Best Exercises to Improve Your Bench Press

Written by Jack Boardman

 Improve Your Bench Press

You know that you’re developing as a weightlifter, or at least getting keen when you are looking for exercises to improve your ability in other exercises.


The bench press is the cornerstone of many gym routines. It is integral in building upper body strength and, as a compound lift, is essential for mass muscle building.


The aim of a compound lift is to engage several muscles at once in order to strengthen and grow them. The primary reason to work on your bench press may be to build a bigger chest, but you may not realise that other muscles are also developed whilst bench pressing.

close grip bench press

A properly executed bench press works your pectorals (chest), your anterior deltoids (front shoulders), triceps brachii (the backs of your arms), and latissimus dorsi (the broadest muscle on your back).


If you want to improve your bench press, there are a few things to consider. First, make sure that your muscles are not exhausted before you lift. For an optimum bench press session, it should take place after a complete day of rest for the muscles involved.


Second, look at the reps and weight you’re lifting. If you’re doing too many reps at a lighter weight, lower the number of reps while increasing the number of sets and the amount you’re lifting. To increase strength, when you reach a plateau you should drop the number of reps when you up the amount you’re lifting. When your body adjusts, with time and practice, add on the reps again until you’re ready to increase the weight again. Your growth will, of course, depend on nutrition and the amount of protein and calories you’re consuming and burning off.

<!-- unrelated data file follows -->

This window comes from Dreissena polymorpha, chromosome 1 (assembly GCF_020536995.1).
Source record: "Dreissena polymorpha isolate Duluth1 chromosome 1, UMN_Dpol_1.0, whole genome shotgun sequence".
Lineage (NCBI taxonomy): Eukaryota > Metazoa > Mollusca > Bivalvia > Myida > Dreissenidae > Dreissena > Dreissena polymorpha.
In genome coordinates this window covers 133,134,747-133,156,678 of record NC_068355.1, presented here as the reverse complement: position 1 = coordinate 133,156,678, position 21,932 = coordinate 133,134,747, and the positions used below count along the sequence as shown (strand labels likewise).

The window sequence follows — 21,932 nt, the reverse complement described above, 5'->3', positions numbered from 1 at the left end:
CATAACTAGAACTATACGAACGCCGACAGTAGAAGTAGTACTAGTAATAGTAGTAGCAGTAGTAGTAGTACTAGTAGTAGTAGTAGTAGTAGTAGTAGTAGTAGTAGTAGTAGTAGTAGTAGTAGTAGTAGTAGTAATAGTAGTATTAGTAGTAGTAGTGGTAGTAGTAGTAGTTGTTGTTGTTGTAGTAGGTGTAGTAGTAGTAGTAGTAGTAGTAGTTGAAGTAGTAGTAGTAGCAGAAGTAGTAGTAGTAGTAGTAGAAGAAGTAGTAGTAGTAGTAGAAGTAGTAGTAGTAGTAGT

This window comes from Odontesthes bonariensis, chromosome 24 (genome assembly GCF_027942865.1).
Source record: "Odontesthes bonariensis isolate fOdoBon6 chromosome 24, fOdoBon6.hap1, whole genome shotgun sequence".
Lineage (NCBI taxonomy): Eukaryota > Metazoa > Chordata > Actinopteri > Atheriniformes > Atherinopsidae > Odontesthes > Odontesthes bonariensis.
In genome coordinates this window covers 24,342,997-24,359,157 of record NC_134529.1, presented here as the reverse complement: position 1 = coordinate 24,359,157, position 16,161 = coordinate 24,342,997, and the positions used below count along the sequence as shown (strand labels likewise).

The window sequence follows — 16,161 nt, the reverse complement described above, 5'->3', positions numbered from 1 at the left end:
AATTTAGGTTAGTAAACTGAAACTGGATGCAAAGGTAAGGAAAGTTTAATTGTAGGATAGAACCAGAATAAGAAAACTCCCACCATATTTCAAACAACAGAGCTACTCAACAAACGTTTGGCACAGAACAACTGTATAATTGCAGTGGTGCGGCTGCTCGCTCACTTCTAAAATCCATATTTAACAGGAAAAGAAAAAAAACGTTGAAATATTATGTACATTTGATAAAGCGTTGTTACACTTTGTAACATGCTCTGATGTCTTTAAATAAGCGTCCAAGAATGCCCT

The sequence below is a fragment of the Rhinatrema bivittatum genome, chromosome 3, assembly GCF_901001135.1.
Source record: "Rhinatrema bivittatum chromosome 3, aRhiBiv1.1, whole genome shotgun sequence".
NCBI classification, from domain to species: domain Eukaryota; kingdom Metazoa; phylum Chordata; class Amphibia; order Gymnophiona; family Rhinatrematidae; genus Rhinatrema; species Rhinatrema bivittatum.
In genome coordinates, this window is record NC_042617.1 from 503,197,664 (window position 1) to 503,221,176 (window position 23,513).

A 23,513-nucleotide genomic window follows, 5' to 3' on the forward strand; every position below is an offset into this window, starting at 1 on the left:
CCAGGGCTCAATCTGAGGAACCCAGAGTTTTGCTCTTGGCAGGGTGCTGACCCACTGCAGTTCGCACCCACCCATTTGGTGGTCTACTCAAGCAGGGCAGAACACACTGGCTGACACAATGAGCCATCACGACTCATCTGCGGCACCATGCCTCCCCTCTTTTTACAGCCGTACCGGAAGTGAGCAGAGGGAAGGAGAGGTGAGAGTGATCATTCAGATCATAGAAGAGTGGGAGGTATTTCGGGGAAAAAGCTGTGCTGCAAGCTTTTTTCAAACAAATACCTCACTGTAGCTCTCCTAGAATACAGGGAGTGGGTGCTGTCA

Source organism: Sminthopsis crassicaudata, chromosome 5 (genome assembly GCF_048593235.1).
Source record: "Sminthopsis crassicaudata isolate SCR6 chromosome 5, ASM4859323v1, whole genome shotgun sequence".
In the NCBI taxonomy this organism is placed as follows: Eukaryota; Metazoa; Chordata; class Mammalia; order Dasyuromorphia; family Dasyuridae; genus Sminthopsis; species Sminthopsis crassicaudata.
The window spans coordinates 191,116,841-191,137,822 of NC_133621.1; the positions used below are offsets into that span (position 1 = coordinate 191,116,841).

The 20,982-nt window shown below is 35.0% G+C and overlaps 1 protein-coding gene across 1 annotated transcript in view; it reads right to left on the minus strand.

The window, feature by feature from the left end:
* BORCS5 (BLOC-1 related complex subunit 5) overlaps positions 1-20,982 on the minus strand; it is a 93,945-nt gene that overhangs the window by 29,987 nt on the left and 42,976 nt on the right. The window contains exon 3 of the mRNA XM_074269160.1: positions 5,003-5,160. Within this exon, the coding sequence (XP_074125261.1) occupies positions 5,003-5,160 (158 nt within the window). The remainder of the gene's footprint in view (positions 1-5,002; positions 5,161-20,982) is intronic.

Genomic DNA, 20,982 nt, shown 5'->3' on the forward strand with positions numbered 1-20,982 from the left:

close grip bench press

The next point is that, while you may be bench pressing regularly you might not be improving in strength because that’s all you’re doing. If this rings true then it’s time to start looking at individual muscles, rather than a one size fits all approach to bench pressing.


Stick to free weights – that is, barbells and dumbbells – as these will engage more muscle fibres than the Smith machine or assisted lifting machines.


It’s a standard approach to look at what’s in front of you first, so begin with the chest and break it up into parts. This way you can look at your upper chest, lower chest and the fly motion with the following exercises:


Incline bench press (dumb bell and barbell)

Decline bench press (barbell and dumbbell)

Tricep press down


Weighted boxing

chest dips exercise

Many bodybuilders recommend that you bench with your back; in other words, you should engage your back for power when pressing outwards. This means developing your lats. This is achieved with rowing and reverse flies, as follows:


Reverse cable fly

Seated row

Decline row

chest press

Much of the push comes from your triceps, so these should be fresh and rested for a chest day. You’ll otherwise need to develop your tricep strength.  This muscle is developed by extending the arm and with closer grip presses. Try the following exercises:


Close grip bench press

Cable pull down

Overhead cable extension

Shoulder press with barbells

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Faye Reid

Faye Reid

Writer and expert

Faye Reid has a Bachelor of Science in Sport and Exercise Physiology and a Master of Science in Exercise Physiology and Sports Nutrition. Faye has worked with numerous high-profile organisations, such as Men's Health, Sky Sports, Huddersfield Giants, Warrington Wolves, British Dressage and GB Rowing, providing her expert sports science support. Find out more about Faye's experience here: She puts her passion into practice as goal attack for her netball team, and in competitive event riding.

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